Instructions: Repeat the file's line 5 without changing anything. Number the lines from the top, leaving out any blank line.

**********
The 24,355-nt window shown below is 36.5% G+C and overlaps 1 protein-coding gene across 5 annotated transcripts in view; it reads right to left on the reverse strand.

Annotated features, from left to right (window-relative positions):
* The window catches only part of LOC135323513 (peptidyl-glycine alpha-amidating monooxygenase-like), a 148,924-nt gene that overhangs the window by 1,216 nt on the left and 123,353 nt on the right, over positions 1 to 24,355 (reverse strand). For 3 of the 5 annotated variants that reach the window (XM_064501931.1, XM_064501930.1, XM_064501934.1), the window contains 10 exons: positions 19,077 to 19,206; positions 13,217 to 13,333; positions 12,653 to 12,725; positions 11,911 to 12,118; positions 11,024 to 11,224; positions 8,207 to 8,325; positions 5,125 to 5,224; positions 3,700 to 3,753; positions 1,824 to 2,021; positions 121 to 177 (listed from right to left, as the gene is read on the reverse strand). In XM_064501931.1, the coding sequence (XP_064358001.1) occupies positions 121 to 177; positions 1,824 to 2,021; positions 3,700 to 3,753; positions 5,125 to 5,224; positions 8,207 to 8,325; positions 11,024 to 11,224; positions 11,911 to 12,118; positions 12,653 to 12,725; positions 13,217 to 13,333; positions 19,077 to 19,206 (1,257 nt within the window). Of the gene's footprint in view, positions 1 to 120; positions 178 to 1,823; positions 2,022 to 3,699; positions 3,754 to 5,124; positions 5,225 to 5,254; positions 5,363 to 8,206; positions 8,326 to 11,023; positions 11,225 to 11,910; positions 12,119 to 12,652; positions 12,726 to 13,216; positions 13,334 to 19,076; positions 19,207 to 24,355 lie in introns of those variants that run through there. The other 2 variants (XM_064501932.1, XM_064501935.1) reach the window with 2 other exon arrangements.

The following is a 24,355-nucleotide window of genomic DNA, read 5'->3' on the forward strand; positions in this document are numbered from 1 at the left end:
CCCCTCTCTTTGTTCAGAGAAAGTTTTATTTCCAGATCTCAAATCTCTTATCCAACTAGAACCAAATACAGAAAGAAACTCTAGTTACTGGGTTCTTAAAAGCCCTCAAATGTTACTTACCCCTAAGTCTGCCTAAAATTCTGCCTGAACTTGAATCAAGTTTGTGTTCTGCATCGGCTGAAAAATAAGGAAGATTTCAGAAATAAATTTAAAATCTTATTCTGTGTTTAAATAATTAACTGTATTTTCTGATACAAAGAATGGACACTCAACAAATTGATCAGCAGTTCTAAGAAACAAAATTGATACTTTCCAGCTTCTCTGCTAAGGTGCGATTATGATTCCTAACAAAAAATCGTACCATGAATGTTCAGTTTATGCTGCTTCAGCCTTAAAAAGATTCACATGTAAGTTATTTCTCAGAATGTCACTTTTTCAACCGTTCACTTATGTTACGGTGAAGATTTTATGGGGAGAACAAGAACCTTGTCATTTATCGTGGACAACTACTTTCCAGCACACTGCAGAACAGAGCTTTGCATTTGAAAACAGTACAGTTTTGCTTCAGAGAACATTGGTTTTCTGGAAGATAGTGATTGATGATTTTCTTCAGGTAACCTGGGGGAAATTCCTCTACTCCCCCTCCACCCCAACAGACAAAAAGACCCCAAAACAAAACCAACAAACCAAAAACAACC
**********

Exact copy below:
CCCCTCTCTTTGTTCAGAGAAAGTTTTATTTCCAGATCTCAAATCTCTTATCCAACTAGAACCAAATACAGAAAGAAACTCTAGTTACTGGGTTCTTAAAAGCCCTCAAATGTTACTTACCCCTAAGTCTGCCTAAAATTCTGCCTGAACTTGAATCAAGTTTGTGTTCTGCATCGGCTGAAAAATAAGGAAGATTTCAGAAATAAATTTAAAATCTTATTCTGTGTTTAAATAATTAACTGTATTTTCTGATACAAAGAATGGACACTCAACAAATTGATCAGCAGTTCTAAGAAACAAAATTGATACTTTCCAGCTTCTCTGCTAAGGTGCGATTATGATTCCTAACAAAAAATCGTACCATGAATGTTCAGTTTATGCTGCTTCAGCCTTAAAAAGATTCACATGTAAGTTATTTCTCAGAATGTCACTTTTTCAACCGTTCACTTATGTTACGGTGAAGATTTTATGGGGAGAACAAGAACCTTGTCATTTATCGTGGACAACTACTTTCCAGCACACTGCAGAACAGAGCTTTGCATTTGAAAACAGTACAGTTTTGCTTCAGAGAACATTGGTTTTCTGGAAGATAGTGATTGATGATTTTCTTCAGGTAACCTGGGGGAAATTCCTCTACTCCCCCTCCACCCCAACAGACAAAAAGACCCCAAAACAAAACCAACAAACCAAAAACAACC